Over the past several months, the Trump administration has taken steps to end Temporary Protected Status (TPS) designation for Haiti, Nicaragua, and Sudan. TPS is a temporary legal status granted to nationals of countries experiencing an ongoing armed conflict, environmental disaster, or other extraordinary circumstances. Haiti was granted TPS designation after the 2010 earthquake that devastated the country, Nicaragua was granted TPS designation following a hurricane in 1998, and Sudan was granted TPS in 2013 in response to ongoing internal armed conflict. The administration believes that conditions in Haiti, Nicaragua, and Sudan have improved sufficiently to warrant the return of their nationals currently residing in the United States under TPS. But rushing to terminate TPS designation before either country is truly capable of accepting the return of thousands of its nationals could have grave humanitarian consequences, even if unintended.
In May, then-Secretary of the Department of Homeland Security (DHS) John Kelly issued a six-month extension of TPS for Haitians beyond the program’s initial July 22 expiration date. At the same time, the agency signaled that Haitian TPS recipients should use the six-month extension to begin making the necessary arrangements to return to Haiti because another renewal was unlikely. Then, on Sept. 18, U.S. Citizenship and Immigration Services (USCIS) announced that TPS for Sudan would be terminated in November 2018. Acting DHS Secretary Elaine Duke determined that conditions in Sudan no longer support TPS designation, and extended benefits for Sudanese recipients only to allow for orderly preparation to depart the U.S. On November 6, Acting Secretary Duke announced that TPS designation for Nicaragua would be terminated in January 2019, giving Nicaraguan beneficiaries 12 months to prepare for departure. In addition to the humanitarian concerns raised by the expiration of protection, research suggests there are significant economic and fiscal consequences of ending TPS for this population.
Currently, nationals from El Salvador, Haiti, Honduras, Nepal, Nicaragua, Somalia, Sudan, South Sudan, Syria, and Yemen who are already in the United States are eligible to file for TPS. Those who have felonies or multiple misdemeanor convictions, fail to maintain continuous residency in the United States, fail to meet registration deadlines, or are otherwise inadmissible to the United States are not eligible for the program.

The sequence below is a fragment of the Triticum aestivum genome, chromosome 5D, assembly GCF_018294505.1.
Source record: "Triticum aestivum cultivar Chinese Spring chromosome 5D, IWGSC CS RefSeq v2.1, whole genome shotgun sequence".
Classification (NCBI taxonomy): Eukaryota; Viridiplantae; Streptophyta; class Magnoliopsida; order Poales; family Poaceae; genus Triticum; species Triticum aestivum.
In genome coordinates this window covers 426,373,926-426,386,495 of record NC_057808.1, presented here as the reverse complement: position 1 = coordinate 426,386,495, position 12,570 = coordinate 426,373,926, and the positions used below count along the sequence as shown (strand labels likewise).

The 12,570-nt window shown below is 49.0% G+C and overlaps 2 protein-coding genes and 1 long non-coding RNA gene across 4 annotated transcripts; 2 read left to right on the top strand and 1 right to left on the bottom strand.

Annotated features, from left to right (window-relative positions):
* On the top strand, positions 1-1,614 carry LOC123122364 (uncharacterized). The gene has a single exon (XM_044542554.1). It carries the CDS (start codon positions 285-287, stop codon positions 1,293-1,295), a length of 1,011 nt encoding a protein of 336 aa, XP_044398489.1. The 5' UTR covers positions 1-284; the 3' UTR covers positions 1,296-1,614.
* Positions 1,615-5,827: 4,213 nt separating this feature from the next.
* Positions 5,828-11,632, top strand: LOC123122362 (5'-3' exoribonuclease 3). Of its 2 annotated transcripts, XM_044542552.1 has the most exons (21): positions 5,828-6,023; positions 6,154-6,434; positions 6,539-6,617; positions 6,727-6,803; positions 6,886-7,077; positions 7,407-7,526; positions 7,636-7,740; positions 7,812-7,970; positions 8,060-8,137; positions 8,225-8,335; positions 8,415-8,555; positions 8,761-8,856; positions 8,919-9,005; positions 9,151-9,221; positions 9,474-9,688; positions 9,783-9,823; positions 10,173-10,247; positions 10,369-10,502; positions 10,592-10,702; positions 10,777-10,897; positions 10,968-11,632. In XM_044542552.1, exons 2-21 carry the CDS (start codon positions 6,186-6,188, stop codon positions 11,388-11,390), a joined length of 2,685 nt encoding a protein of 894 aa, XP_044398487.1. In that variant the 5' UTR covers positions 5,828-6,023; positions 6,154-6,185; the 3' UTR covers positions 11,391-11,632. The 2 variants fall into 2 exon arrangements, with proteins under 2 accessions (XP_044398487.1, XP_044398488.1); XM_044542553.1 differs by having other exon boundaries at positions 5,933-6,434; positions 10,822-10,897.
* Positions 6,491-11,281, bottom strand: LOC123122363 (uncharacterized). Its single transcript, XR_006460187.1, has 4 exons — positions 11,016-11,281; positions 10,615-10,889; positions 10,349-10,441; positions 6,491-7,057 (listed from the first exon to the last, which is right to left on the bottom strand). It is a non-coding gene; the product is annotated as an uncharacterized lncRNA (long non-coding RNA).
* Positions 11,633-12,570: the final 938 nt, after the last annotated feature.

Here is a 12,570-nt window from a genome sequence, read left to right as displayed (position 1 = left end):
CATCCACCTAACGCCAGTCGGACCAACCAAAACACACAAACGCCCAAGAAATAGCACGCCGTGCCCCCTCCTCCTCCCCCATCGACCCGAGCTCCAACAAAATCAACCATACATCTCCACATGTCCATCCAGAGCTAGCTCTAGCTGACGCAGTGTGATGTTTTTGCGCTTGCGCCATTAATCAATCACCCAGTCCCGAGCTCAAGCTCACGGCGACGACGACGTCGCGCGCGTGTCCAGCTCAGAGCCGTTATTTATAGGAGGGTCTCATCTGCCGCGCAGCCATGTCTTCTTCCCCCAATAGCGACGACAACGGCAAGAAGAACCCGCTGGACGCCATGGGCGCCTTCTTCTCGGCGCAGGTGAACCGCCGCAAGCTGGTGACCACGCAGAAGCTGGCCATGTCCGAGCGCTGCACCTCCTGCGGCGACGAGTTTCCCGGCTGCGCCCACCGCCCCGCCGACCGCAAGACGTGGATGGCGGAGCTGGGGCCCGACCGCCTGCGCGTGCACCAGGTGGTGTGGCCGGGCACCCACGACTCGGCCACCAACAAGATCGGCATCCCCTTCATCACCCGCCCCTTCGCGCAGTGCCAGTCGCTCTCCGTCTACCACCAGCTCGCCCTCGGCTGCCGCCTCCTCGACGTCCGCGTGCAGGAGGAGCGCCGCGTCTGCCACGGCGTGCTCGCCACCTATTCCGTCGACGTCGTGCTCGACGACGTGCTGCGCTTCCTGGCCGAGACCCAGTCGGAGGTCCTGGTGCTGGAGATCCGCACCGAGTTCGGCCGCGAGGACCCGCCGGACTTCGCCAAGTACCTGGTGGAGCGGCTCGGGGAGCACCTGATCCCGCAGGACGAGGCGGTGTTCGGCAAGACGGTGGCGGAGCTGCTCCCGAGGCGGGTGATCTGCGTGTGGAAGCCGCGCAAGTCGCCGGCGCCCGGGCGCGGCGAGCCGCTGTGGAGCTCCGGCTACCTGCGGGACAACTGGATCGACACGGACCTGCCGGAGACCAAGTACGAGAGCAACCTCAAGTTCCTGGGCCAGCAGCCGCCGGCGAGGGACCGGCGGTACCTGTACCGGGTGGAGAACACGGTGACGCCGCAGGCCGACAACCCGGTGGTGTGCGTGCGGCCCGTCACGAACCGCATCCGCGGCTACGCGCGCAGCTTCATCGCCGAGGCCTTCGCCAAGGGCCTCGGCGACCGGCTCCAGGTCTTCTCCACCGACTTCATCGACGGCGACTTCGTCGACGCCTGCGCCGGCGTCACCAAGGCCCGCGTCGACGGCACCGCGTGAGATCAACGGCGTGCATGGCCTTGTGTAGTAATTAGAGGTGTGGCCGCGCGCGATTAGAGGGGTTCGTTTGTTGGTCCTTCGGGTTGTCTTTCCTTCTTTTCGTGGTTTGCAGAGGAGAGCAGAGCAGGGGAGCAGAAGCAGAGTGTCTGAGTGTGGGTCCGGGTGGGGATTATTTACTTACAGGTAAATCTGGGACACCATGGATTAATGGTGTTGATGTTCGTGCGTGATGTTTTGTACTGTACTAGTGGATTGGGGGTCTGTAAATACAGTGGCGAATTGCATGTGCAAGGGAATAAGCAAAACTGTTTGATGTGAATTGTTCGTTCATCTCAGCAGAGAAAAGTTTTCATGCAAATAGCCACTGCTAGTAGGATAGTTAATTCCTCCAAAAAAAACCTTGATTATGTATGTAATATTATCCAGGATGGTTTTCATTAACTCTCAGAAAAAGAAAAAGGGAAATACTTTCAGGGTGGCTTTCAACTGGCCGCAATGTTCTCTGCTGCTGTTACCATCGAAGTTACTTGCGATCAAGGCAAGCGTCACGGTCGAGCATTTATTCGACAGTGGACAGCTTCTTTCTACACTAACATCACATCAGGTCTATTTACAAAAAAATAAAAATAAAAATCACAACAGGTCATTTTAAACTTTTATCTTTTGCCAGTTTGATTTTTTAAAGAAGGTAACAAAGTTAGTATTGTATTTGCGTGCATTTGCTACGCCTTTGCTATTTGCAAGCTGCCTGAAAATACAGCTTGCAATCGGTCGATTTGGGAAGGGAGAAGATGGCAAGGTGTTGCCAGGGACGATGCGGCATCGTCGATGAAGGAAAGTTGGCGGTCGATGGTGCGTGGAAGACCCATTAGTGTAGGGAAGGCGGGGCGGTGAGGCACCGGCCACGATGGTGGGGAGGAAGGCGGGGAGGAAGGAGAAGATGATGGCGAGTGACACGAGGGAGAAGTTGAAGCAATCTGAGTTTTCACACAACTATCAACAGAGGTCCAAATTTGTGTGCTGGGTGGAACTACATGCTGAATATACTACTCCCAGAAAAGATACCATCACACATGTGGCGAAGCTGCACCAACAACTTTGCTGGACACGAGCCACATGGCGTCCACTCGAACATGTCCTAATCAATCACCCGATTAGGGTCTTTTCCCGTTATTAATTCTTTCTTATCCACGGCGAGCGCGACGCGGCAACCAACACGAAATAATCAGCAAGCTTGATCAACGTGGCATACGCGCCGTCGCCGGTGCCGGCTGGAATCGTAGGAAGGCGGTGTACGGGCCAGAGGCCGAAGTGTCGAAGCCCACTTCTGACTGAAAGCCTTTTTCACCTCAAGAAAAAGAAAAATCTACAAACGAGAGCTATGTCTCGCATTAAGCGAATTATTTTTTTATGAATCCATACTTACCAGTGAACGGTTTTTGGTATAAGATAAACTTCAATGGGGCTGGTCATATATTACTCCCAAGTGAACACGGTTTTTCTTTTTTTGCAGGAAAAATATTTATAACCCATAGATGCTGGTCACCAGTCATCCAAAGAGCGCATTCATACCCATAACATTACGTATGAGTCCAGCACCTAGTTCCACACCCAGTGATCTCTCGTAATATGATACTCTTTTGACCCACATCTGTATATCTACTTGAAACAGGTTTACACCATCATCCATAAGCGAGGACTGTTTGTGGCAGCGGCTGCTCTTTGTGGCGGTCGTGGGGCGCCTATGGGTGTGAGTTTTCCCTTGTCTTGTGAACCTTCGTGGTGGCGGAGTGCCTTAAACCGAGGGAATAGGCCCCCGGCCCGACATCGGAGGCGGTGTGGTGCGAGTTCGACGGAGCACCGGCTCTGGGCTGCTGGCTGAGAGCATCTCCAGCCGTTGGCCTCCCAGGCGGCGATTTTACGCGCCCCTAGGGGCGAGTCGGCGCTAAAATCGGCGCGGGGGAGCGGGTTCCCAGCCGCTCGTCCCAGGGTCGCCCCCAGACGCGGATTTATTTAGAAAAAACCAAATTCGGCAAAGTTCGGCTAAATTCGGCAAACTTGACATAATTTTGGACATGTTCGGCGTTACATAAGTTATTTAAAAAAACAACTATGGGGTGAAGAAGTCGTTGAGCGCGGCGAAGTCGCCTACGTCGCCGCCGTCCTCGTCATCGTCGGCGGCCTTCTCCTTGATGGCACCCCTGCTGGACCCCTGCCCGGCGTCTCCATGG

TPS recipients make significant economic contributions to the U.S. economy. An April 2017 report from the Immigrant Legal Resource Center analyzed the economic contributions of Salvadoran, Haitian, and Honduran TPS recipients by looking at the effects of ending TPS for these countries. Deporting the 300,000 TPS recipients in question would cost U.S. taxpayers $3.1 billion. Because TPS recipients are eligible to work and therefore pay taxes, the Social Security and Medicare systems stand to lose $6.9 billion in net contributions over the next decade if they are deported. U.S. businesses would be liable for $967 million in turnover costs associated with replacing TPS workers. Over the next decade, the U.S. gross domestic product would be reduced by $45.2 billion.
In addition to the economic and fiscal consequences associated with ending TPS, there are an abundance of demographic reasons to preserve the program. In July, the Center for Migration Studies published a detailed statistical profile of Salvadoran, Haitian, and Honduran TPS recipients. Their findings indicate a wide range of factors that suggest many TPS recipients have successfully developed a life in the United States and are invested as members of American society.
TPS recipients have a very high rate of labor force participation, between 81 and 88 percent, which is much higher than the rate for the native-born population (63 percent) or the foreign-born population in general (66 percent). Unemployment rates for Salvadoran and Honduran TPS recipients are low, around 4 to 5 percent. The Haitian rate is higher, around 10 percent, although it is worth noting that Haitians represent less than a fifth of TPS recipients from these three countries.
On average, the median annual TPS household income is $45,000, and around 80 percent of households are at or above the poverty line. Around 30 percent of TPS recipient households have a mortgage, which along with the employment and wage data, suggests that these immigrants are doing well for themselves in the United States and have developed a stable life in this country. This is especially true for the Salvadoran and Honduran populations; over half have lived here for at least 20 years.
Over a fifth of Salvadoran, Haitian, and Honduran TPS recipients arrived when they were younger than 16, and 273,000 citizen children have been born to TPS recipients. Between 6 and 10 percent of TPS recipients are married to a citizen. Eighty-seven percent of TPS recipients speak some English, and over half speak English well, very well, or exclusively. As Matthew La Corte of the Niskanen Center has previously written, immigrants generally assimilate well to American society, and TPS recipients are no exception. Although TPS does not lead to legal permanent residency, recipients are permitted to apply for and adjust to other immigration statuses.
The evidence strongly suggests that TPS recipients make valuable contributions to the United States and the communities in which they reside. When it’s unclear that conditions in the home countries of TPS recipients are in fact safe enough to warrant termination of the program, caution must be exercised to ensure that the program’s humanitarian mission is maintained. Reneging on a promise of safety and security to vulnerable people as a means to curtail immigration would prove irresponsible and needlessly cruel.
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